If the character is coming out to other characters, you can choose to have them take it well or poorly. Always keep your trans readers in mind during these scenes, and come down on the side of characters taking it well. Maybe the characters are also trans and thrilled to meet a kindred spirit (there are other trans people in your story, right? If not, add some! We tend to find one another even when everyone is closeted or stealth). Maybe they guessed, so there’s no shock or surprise involved. Maybe they’ve heard of trans people before and the coming-out scene is not also an education scene; putting the poor trans character in the position of having to do trans 101 in the middle of his very stressful coming out is really hard on him and also centers cis people twice over. Again, the coming-out scene should be about the person coming out.
Consider having your other characters drop hints that they’re the sorts of people to whom a trans person could safely come out. Another person in that circle of vampires talking affectionately about their gender-nonconforming cousin or their queer aunts can go a long way toward reassuring your trans character (and your reader) that coming out will go well. Many cis people push the boundaries of gender in one way or another; your character is more likely to want to come out to an effeminate man or a masculine woman. And trans and queer people are not always good to one another, but a queer person has higher odds of being a safe person to come out to.
If you are not trans, I strongly urge you to avoid putting the character in danger due to being trans or coming out as trans. There are absolutely real and valid stories to be told about the difficulties of being trans in a cis-centric world, but in my opinion those stories are best told by trans people. There’s something tacky about even very well-meaning cis people making money off of trans pain, and there are so many clichés about trans misery that it’s hard to avoid bolstering them if you aren’t writing from your own experience.
How is the character coming out? I’m a big fan of people writing letters about major revelations. The writer can choose their words, choose their timing, say everything they want to say without being interrupted, and perhaps include some resources (links in email, pamphlets or clippings in a paper letter, exact titles and authors of books to look up, that sort of thing). The recipient can take time to think and perhaps do some research before responding. A response in writing can be good too, for all the same reasons.
The writer is in no physical danger when coming out, which is very important. A phone call or online chat can provide the same safety. Coming out in person is really hard and scary. If you can’t avoid it, make the scene feel safe for the character, so that coming out in that way makes sense.
What is the character coming out as? This is where the setting really comes into play, as concepts of gender vary significantly throughout time and around the world. Before you write a trans character, make sure you understand their own concept of their own gender. They may or may not have childhood experiences of wanting to be gender nonconforming; they may have those experiences but not understand them until later, or may think of them as “goofing around” or “playing dress-up” rather than expressions of identity. They will certainly have touchpoints: gender nonconforming or trans people they’ve known or heard of, characters and caricatures in news and popular culture, and written works that they see themselves in or can interpret in ways that help them understand their gender. A deeply religious Christian trans character might fixate on “male and female created He them” to explain their own sense of being both male and female. A character who grew up during the fight for women’s suffrage might be drawn to the political cartoons of men in aprons and women smoking cigarettes. Someone who’s encountered queerness but not transness may explore a queer identity first. Someone who’s encountered only binary identities may explore being binary trans before finding their own place outside the binary. Identity draws on culture and experience, so investigate the person’s culture and its understanding of gender, as well as their personal experiences of where the gender lines are drawn and the extent to which they’re enforced.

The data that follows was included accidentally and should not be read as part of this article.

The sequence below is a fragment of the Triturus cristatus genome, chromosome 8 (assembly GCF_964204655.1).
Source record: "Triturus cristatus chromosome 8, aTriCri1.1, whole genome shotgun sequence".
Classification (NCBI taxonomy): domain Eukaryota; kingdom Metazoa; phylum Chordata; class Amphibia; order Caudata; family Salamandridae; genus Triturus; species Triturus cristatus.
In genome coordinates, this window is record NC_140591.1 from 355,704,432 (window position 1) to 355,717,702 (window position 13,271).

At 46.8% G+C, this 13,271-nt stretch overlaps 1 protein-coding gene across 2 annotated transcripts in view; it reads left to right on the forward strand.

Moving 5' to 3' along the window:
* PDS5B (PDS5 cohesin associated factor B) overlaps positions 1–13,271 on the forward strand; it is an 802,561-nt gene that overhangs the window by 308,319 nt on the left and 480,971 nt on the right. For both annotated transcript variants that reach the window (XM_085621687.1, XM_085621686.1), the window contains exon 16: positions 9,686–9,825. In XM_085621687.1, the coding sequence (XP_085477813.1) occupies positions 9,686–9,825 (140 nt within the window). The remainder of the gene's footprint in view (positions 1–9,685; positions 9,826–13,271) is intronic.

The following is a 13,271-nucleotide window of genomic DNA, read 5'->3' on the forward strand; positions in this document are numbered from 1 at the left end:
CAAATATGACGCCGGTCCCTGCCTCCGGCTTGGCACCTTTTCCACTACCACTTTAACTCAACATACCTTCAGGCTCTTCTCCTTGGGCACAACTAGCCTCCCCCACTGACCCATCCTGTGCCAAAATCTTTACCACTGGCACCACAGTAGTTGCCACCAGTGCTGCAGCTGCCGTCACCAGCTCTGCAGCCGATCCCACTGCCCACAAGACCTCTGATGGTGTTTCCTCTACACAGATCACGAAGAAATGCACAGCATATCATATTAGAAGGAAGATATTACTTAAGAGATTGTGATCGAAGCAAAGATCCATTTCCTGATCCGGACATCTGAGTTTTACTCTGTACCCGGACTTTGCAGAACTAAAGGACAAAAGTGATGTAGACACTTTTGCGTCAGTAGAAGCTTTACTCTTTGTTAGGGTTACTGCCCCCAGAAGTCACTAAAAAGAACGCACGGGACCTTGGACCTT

Since your character is a vampire and might have first formed their identity hundreds of years ago, that will be significant, and could make for some very interesting characterization notes—maybe they have a particularly wide range of touchpoints from many different times and places.
Where and when is the character coming out? The setting primarily matters insofar as it informs the character’s identity. In any time and place, some cis people will be accepting of gender nonconformity and others will not; some will respond with hatred or fear or anger and others will respond with love and compassion and understanding. It’s up to you to decide which attitudes your character encounters when coming out.
Don’t worry too much about historical authenticity in that regard; our notions of what is “realistic” or “authentic” are often actually quite skewed, and reality is much more diverse and complicated than we tend to expect, especially when it comes to history. We must always remember that our understanding of the past has been filtered through several layers of other people’s biases and opinions. You serve your characters and readers best by challenging stereotypes and your own internalized biases rather than bowing to popular conceptions of realism.
That said, if your character has touchpoints that the person they’re coming out to might also know, invoking those is a great way to anchor your scene in its time and place while emphasizing that your character is not uniquely weird and strange for being trans.
Finally, it’s always good to work with a trans sensitivity reader. In your question, you conflated gender and orientation; that suggests to me that you’re hitting some pretty basic stumbling blocks. I have other posts that go into detail about hiring a sensitivity reader and writing outside your own experience.
It sounds like you’re putting a lot of thought and care into this, which is terrific. Research is important, but there comes a time when you need to turn off your brain and open your heart. You may not always know what’s precisely historically authentic, but you’ll know when you’re being kind to your characters and your readers, and that’s what will carry a story like this through to the end.